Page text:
I can't think of any official background off the top of my head that covers the process in any detail, so it's an open field for you to explore.
To start with however, you would first need to decide how you define a 'Sept'. Some people, including a few GW writers, consider Septs as individual star-systems or even planets. Others however, including myself, instead see them as large semi-autonomous territories covering multiple star-systems and celestial features within a region of space, similar to Soviet SSRs or US states but on an interstellar scale.
Which version you go with will influence the exact specifics, but either way it's a very long process. Any Spet outside of T'au will have begun life as a colony. There are generally two classes of Tau colony worlds, First Phase colonies with a population larger than 100,000 inhabitants and considerable infrastructure and Second Phase colonies with a population of between 10 and 10,000 individuals and more limited settlement (often little more than a few automated mining stations/refineries/farm complexes/other resource producing infrastructure, the few personnel required to oversee them and a Firewarrior garrison for security). These terms are not to be confused with the Spheres of Expansion, which are an independent categorisation.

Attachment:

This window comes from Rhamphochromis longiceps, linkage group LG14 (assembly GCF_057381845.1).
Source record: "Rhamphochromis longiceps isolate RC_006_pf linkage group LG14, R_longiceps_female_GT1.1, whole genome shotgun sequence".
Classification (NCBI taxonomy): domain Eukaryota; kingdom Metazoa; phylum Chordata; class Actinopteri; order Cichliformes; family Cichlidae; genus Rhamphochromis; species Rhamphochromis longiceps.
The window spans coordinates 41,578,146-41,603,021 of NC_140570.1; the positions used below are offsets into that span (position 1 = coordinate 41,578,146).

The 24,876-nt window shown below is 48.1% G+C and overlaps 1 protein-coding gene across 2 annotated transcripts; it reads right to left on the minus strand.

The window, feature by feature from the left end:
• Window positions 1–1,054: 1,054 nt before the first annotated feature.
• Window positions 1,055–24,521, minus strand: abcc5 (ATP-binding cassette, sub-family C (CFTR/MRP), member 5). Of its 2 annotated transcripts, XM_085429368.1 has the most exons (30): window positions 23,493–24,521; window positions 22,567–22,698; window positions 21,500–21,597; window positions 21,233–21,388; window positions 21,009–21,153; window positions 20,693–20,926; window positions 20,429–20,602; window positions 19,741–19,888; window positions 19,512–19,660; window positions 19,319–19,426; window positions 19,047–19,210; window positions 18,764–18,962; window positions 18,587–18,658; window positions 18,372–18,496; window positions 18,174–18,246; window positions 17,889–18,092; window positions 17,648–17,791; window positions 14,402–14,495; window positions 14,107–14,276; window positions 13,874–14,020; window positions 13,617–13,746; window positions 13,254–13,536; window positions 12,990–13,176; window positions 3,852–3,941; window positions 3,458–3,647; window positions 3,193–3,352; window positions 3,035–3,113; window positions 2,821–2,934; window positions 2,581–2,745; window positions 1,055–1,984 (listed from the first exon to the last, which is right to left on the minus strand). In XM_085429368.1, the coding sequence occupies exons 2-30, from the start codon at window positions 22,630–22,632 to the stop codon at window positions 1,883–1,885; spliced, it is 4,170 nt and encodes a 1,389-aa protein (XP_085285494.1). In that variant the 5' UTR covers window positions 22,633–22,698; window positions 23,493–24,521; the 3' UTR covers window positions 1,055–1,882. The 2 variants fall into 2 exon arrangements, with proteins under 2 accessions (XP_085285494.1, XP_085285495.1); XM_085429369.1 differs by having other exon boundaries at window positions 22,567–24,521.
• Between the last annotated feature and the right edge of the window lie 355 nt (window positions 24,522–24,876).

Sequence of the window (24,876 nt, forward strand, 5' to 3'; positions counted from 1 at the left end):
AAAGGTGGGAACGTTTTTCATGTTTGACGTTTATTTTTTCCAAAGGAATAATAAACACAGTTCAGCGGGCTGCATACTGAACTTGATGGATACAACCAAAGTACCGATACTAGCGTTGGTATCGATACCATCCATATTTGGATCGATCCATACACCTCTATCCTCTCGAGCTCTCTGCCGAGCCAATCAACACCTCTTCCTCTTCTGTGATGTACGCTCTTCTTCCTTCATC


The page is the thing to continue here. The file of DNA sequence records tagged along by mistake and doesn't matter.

In theory there is nothing stopping either class of colony from becoming a Sept, but First Phase colonies would generally have a better chance given their larger population and greater infrastructure development. Once a colony reaches a suitable level of population size and infrastructure development, and begins to take steps towards setting up colonies of its own, it can start to be considered as a potential new Sept (Knightofthewr's Fo'tan, first created for the Into Silence project, is a good example of a Tau territory at this state of development).
The second element of being a Sept is cultural development. Much like the aforementioned SSRs and states, each Sept generally has its own cultural identity, with a distinct set of important history and personal idiosyncrasies - Dal'yth is a cosmopolitan melting-pot, Kel'shan has a reputation for being suspicious of outsiders, Bork'an and Fal'shia are both considered scientific powerhouses and so on. It stands to reason that developing such a cultural identity would be an important factor in becoming a Sept.
Both of these elements, especially the second one, take a very long time to come to fruition - the rapid development of numerous Third Sphere Septs is likely an exception caused from extensive investment from prominent Septs (similar to the rapid buildup that led to Alaska becoming a state in the 1950s).